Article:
What White Temple Clothes Will I Need?

Clothing requirements for the temple are different for men and women.

Men’s Temple Clothes

  • Shirt
  • Tie
  • Pants
  • Shoes
  • Socks

Women’s Temple Clothes

  • Dress OR
  • Skirt and Blouse
  • Shoes
  • Socks or Pantyhose


Modesty-The baseline standard for temple clothes is that they cover the garments. Necklines on temple clothes must cover the garment. Garments shouldn’t be pinned or altered to meet this standard.

Sleeves-For shirts, blouses, and dresses, the sleeve must reach the wrist.

Length-While most temple skirts, and dresses are floor length, this is not required. Temple clothes must extend to the ankle, so tea length is appropriate.

Color-All temple clothes must be white. Any adornments must also be white. No off-white colors such as ivory or eggshell are appropriate.

How Do I Choose My Temple Clothes?

Kimberly told me that the most important part of a temple dress is the woman who wears it. But often, she explained, when we are wearing clothes that we are uncomfortable in or which are not flattering, we spend our time at the temple thinking about our clothes.

Your goal in purchasing temple clothes should be to choose something that you don’t have to think about, so that you can focus on the sacred ordinances taking place.

Kimberly gave me four things temple-goers should consider when choosing their temple clothes:

1. Comfortable

Kimberly explained that for most temple goers the number one consideration in choosing temple clothes should be comfort.

Kimberly told me a story about a woman who had been wearing her temple dress for thirty-five years. Every time she went to the temple she had to tug and pull and readjust it during her time there. She finally decided to get something that fit.

Rather than put up with distracting and ill-fitting clothes for half a lifetime, take the time to find a dress that fits well the first time. Boutique sellers like The Perfect White Dress can often tailor temple clothes to an exact fit.

Kimberly also recommends that tea-length dresses may be a good option for many, since quite a few temples have stairs and full-length dresses can be difficult to navigate in.

2. Attractive

Just as temple clothes can be distracting because they do not fit your body well, they can also distract because their appearance does not fit who you are.

If you become self-conscious because you feel like you’re walking through the temple in a potato sack, you may struggle to focus on more important things, even if the people around you aren’t focused on your appearance.

Many of Kimberly’s customers say they are looking for temple clothes that make them feel as though they are not out of place in the beautiful temple. But ultimately, what you find beautiful is up to you.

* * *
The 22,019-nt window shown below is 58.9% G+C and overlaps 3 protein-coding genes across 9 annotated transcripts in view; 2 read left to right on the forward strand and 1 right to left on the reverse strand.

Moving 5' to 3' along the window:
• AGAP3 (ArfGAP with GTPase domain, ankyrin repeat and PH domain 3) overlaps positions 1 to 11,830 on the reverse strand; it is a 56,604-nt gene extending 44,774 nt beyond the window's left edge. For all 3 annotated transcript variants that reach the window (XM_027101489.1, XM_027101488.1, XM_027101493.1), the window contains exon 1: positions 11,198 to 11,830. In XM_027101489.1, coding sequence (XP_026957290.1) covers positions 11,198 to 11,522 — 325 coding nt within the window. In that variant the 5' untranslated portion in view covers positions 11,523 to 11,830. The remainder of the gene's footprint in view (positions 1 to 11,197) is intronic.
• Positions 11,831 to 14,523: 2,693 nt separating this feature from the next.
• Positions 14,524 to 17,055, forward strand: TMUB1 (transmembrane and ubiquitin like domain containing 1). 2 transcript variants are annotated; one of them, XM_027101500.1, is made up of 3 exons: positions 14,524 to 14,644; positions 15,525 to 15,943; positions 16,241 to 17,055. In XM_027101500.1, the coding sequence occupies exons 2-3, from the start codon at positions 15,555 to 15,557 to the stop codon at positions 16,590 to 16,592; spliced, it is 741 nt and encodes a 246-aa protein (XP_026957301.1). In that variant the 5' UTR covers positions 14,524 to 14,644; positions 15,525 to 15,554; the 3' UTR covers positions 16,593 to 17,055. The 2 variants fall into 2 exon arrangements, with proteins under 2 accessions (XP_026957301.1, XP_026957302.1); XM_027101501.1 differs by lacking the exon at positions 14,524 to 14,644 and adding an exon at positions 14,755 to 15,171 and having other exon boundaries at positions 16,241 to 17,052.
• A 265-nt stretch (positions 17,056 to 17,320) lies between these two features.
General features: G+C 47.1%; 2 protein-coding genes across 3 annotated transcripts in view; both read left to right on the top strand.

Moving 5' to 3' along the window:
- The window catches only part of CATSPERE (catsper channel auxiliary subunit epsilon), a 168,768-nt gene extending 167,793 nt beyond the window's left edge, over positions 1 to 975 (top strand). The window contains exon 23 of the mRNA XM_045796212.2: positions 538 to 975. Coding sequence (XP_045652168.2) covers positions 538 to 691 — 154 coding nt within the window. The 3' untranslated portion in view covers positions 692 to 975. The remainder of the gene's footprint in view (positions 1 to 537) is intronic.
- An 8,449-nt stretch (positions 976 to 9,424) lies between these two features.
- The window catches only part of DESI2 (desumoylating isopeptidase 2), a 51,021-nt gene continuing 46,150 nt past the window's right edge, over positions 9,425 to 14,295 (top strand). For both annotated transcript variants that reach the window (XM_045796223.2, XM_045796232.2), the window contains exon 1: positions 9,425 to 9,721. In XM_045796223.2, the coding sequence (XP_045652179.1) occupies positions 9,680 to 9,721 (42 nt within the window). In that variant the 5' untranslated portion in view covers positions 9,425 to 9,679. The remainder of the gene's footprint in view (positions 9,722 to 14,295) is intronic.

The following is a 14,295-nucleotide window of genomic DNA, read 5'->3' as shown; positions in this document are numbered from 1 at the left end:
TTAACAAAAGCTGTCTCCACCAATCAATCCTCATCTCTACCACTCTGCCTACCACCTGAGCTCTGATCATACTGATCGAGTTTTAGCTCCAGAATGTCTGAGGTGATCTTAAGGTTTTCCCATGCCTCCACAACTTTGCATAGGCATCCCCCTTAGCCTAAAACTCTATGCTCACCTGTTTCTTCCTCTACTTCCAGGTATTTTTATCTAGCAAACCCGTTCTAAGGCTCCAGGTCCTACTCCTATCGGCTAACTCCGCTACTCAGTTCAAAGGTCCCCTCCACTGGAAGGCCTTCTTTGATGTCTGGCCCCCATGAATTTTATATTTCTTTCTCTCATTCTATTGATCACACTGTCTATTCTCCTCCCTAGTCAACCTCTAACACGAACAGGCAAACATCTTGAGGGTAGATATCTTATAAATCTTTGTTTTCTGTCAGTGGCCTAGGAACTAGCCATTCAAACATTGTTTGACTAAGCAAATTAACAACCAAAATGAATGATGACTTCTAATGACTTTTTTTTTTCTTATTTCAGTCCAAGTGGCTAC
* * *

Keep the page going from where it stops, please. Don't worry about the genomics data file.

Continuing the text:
If you can’t find temple clothes you like from the Church’s selection, consider other sellers.

Also, think outside of the box. Dresses have been de facto for many years, but white skirts and blouses are also an option. Kimberly even reports seeing a white sari-style outfit worn.

Kimberly reminded me that no matter what you choose, most people will get one, maybe two, sets of temple clothes in a thirty-year span, so choose something you will be happy with.

3. Convenient

There are several convenience factors to consider when purchasing temple clothes. First off, you will want to travel with your temple clothes, but will not want to have to carry a garment bag to the temple.

Many people have smaller bags devoted to temple clothes, so you will want a fabric that can be rolled up and stored without having to be ironed. Something like crepe, cotton-spandex blends, or polyester works best.

While skirt and blouse options are now available and preferred by some, Kimberly suggests that nothing is as convenient and easy to use as a one-piece for being able to change quickly and store easily.

You also want to consider long-term convenience. Many first-time temple goers are attending to get married. Shortly after they are having a child and their temple dress no longer fits. Consider a style with a waistband ribbon that can be adjusted.

4. Inexpensive

Temple clothes will cost something, and for many young people, the price of temple clothes can be prohibitive.

The Church has worked to bring down the price of their options, but their prices are static. Kimberly told me that while most outside sellers have higher base prices, they will also offer options on sale or have special promotions. For example, her company will offer special discounts to its followers on Facebook and Instagram.

If you are on a tight budget, paying close attention can help you find a price that will work for you.

What questions do you have about choosing temple clothes? What advice do you have for others? Let us know in the comments.

Christopher D. Cunningham is the managing editor for Public Square Magazine and contributor to Third Hour. He loves emphatically celebrating the normal healthy development of his sons Albus and Whitman, writing about the Church of Jesus Christ, finding the middle ground on most controversies, and using Western Family generic brand lip balm. Christopher is a proud graduate of Brigham Young University-Idaho, and a resident of San Antonio, Texas.